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5 Reasons to Add Sleeping More to Your Holiday Wish List

“I planned out our whole day!” Will Ferrell’s character prefaces his list of holiday activities in Elf. Even if your holiday season to-do list isn’t quite as festive as Buddy the Elf’s, you likely know the feeling of having a lot to do around this time of year. One item that rarely makes the to-do list is getting enough sleep. As your holiday season gets busier and busier, here are a few reminders for why…

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Why It’s Important to Continue Being Grateful Even After Thanksgiving

Aside from eating copious amounts of turkey and pumpkin pie, Thanksgiving also represents a time of reflection and gratitude for many of us. Even though November and the Thanksgiving season are winding down, we may want to consider extending our gratitude into December and beyond. The idea of being grateful for what we have not only sounds like a good sanity check in the midst of a crazy holiday season, but research has also shown…

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The Power of Social Belonging

In his final novel, Kurt Vonnegut wrote: “Many people need desperately to receive this message: ‘I feel and think much as you do, care about many of the things you care about…You are not alone.’” Vonnegut’s thoughts nicely tap into a psychological theory called “the need to belong,” which proposes that people’s sense of social belonging, or their sense that they have good relationships with others, is a fundamental human need. That is, having solid…

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Inflammation: What Is This Health Buzzword and Why Should You Care About It?

On a classic episode of The Office, Steve Carrell’s character Michael Scott burns his foot on a George Foreman grill. Later in the episode, a doctor says to him: “For a burn, you really just need to look at the outside of the foot…does the skin look red and swollen?” Although one of the other characters responds to this question with a common punch line on the show, what the doctor was really probing for…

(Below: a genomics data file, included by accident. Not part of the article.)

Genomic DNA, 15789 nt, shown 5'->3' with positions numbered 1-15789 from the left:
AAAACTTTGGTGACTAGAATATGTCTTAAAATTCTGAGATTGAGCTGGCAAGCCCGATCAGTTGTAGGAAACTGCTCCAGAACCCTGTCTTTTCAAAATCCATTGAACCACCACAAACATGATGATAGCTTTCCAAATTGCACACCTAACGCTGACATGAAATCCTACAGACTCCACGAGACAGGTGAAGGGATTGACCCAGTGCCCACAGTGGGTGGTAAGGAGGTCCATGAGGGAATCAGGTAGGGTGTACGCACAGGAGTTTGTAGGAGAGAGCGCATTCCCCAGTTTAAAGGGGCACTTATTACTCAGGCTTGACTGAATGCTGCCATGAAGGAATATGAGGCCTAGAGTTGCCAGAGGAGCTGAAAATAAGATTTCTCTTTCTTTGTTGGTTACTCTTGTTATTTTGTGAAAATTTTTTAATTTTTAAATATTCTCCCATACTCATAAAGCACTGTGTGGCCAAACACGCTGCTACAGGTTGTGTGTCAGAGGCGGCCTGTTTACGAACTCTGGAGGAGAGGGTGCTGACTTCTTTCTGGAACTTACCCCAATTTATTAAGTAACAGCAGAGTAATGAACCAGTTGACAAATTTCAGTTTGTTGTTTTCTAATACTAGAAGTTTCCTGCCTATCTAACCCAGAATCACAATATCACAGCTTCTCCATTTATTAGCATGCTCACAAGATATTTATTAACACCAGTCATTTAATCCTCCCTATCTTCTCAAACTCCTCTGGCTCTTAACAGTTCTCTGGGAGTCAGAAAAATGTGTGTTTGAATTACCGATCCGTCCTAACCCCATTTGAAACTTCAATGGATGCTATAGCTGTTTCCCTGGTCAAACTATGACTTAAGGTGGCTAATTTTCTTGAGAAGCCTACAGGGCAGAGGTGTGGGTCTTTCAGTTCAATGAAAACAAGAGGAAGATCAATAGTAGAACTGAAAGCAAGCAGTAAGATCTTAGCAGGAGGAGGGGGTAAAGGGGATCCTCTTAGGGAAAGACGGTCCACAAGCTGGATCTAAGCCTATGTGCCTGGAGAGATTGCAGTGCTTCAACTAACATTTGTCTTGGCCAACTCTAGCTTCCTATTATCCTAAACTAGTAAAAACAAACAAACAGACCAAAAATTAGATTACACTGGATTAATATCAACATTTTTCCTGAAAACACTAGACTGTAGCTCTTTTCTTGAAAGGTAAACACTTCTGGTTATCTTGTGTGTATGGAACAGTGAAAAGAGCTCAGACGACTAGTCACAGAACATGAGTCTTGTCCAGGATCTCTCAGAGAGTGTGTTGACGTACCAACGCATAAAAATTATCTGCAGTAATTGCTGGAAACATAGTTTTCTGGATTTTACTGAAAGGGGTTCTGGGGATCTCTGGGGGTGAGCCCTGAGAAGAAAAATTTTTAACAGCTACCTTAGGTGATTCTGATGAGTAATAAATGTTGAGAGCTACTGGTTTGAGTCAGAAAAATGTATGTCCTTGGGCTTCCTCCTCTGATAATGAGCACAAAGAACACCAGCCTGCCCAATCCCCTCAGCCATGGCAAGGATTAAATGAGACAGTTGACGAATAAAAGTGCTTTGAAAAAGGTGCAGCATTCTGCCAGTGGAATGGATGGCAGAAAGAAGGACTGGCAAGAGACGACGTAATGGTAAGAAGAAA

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Benefitting Ourselves While Benefitting Others: The Importance of Generativity

  “How to Talk About Dying” was the name of one of the “Most Emailed” articles on The New York Times website in early July. Being Mortal: Medicine and What Matters in the End, written by bestselling author and MacArthur “Genius Grant” recipient Dr. Atul Gawande, has an average of 5 out of 5 stars with nearly 3,000 reviews on Amazon.com. What used to be a very unsexy topic in our culture – having a…

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Outreach Event: Thought Suppression vs. Mindfulness!

Infinity, pizza, spiders, shoes, pizza, iPhones, sleep, pizza, code names, iPads, games, pizza… When we asked elementary students to think about anything these were the responses. However, when we asked elementary students to think about anything but a yellow jeep, the kids told us they thought of the yellow jeep about 100 times in a minute. One child even thought of yellow pizza. Why? Well, as we explained this past Friday at the PIA Outreach Event…

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Outreach Event: Brain Awareness Week 2015!

Imagine your typical morning. You crave some sugary cereal to get you fueled for the day ahead. You dash out the door to realize you forgot your keys. And – especially for you teenagers – as you’re heading out to school, you realize that you’d rather go on a spontaneous adventure today… Is it possible that all these behaviors are connected? Psychology in Action outreach coordinators Jenna Cummings and Nicco Reggente, and PIA member Micah…

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Surrendering to Creativity: The Psychology of Remembering to Breathe (Part 3 of 3)

Up until graduate school, I often indulged the myth that good writing was a sacred thing to be done under the most precise conditions.  Akin to knowing without a timer when the soufflee has finished (sorry, I have holidays sweets on the mind), the creativity dedicated to a well-written piece had to be carefully cultured and perfected.  My patterns were always the same, although the specific details evolved with time.  In high school I had…